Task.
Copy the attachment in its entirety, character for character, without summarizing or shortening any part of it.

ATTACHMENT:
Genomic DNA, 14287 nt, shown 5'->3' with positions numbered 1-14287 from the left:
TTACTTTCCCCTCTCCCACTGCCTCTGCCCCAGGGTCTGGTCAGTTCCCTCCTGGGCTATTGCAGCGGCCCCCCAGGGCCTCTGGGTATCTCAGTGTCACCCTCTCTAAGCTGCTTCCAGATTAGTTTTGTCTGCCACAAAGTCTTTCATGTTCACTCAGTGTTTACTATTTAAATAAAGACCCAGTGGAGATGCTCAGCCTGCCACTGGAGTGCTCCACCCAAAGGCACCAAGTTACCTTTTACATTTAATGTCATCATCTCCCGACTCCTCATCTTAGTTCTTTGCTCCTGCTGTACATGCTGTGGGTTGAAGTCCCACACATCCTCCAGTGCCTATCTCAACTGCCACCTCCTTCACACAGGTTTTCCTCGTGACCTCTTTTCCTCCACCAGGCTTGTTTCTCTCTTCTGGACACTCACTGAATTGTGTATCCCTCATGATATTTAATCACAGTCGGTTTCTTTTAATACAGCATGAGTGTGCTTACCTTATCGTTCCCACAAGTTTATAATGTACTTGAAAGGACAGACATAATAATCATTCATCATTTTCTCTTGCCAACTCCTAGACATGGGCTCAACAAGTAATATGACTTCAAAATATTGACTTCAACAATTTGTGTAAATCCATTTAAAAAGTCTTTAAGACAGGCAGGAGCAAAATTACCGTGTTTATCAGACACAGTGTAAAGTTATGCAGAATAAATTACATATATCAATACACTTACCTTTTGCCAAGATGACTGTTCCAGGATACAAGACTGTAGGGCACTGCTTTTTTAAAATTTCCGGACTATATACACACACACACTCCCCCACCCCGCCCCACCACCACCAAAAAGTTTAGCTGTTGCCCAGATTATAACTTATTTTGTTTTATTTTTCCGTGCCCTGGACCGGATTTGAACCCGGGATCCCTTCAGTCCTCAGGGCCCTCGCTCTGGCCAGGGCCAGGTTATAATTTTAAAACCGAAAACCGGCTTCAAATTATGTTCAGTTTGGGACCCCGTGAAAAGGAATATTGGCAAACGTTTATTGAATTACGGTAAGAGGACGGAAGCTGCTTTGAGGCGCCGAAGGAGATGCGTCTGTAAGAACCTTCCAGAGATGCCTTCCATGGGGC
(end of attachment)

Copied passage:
Genomic DNA, 14287 nt, shown 5'->3' with positions numbered 1-14287 from the left:
TTACTTTCCCCTCTCCCACTGCCTCTGCCCCAGGGTCTGGTCAGTTCCCTCCTGGGCTATTGCAGCGGCCCCCCAGGGCCTCTGGGTATCTCAGTGTCACCCTCTCTAAGCTGCTTCCAGATTAGTTTTGTCTGCCACAAAGTCTTTCATGTTCACTCAGTGTTTACTATTTAAATAAAGACCCAGTGGAGATGCTCAGCCTGCCACTGGAGTGCTCCACCCAAAGGCACCAAGTTACCTTTTACATTTAATGTCATCATCTCCCGACTCCTCATCTTAGTTCTTTGCTCCTGCTGTACATGCTGTGGGTTGAAGTCCCACACATCCTCCAGTGCCTATCTCAACTGCCACCTCCTTCACACAGGTTTTCCTCGTGACCTCTTTTCCTCCACCAGGCTTGTTTCTCTCTTCTGGACACTCACTGAATTGTGTATCCCTCATGATATTTAATCACAGTCGGTTTCTTTTAATACAGCATGAGTGTGCTTACCTTATCGTTCCCACAAGTTTATAATGTACTTGAAAGGACAGACATAATAATCATTCATCATTTTCTCTTGCCAACTCCTAGACATGGGCTCAACAAGTAATATGACTTCAAAATATTGACTTCAACAATTTGTGTAAATCCATTTAAAAAGTCTTTAAGACAGGCAGGAGCAAAATTACCGTGTTTATCAGACACAGTGTAAAGTTATGCAGAATAAATTACATATATCAATACACTTACCTTTTGCCAAGATGACTGTTCCAGGATACAAGACTGTAGGGCACTGCTTTTTTAAAATTTCCGGACTATATACACACACACACTCCCCCACCCCGCCCCACCACCACCAAAAAGTTTAGCTGTTGCCCAGATTATAACTTATTTTGTTTTATTTTTCCGTGCCCTGGACCGGATTTGAACCCGGGATCCCTTCAGTCCTCAGGGCCCTCGCTCTGGCCAGGGCCAGGTTATAATTTTAAAACCGAAAACCGGCTTCAAATTATGTTCAGTTTGGGACCCCGTGAAAAGGAATATTGGCAAACGTTTATTGAATTACGGTAAGAGGACGGAAGCTGCTTTGAGGCGCCGAAGGAGATGCGTCTGTAAGAACCTTCCAGAGATGCCTTCCATGGGGC